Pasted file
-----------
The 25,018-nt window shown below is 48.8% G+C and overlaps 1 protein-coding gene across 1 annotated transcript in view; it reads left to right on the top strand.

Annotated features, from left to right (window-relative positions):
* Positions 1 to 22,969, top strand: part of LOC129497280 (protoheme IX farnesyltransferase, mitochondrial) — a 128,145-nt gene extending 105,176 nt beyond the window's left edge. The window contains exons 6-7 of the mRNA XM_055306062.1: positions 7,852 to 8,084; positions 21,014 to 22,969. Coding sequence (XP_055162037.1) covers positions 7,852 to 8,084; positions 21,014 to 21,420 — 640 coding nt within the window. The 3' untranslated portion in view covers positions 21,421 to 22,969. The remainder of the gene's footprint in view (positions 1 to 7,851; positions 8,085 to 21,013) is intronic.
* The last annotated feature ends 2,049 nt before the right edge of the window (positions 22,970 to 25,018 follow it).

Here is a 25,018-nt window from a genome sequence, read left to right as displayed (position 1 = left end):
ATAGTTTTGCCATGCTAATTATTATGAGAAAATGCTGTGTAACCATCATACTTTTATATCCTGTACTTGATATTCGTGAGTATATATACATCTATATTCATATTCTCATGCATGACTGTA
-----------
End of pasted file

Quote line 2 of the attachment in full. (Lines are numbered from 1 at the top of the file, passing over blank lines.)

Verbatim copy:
Annotated features, from left to right (window-relative positions):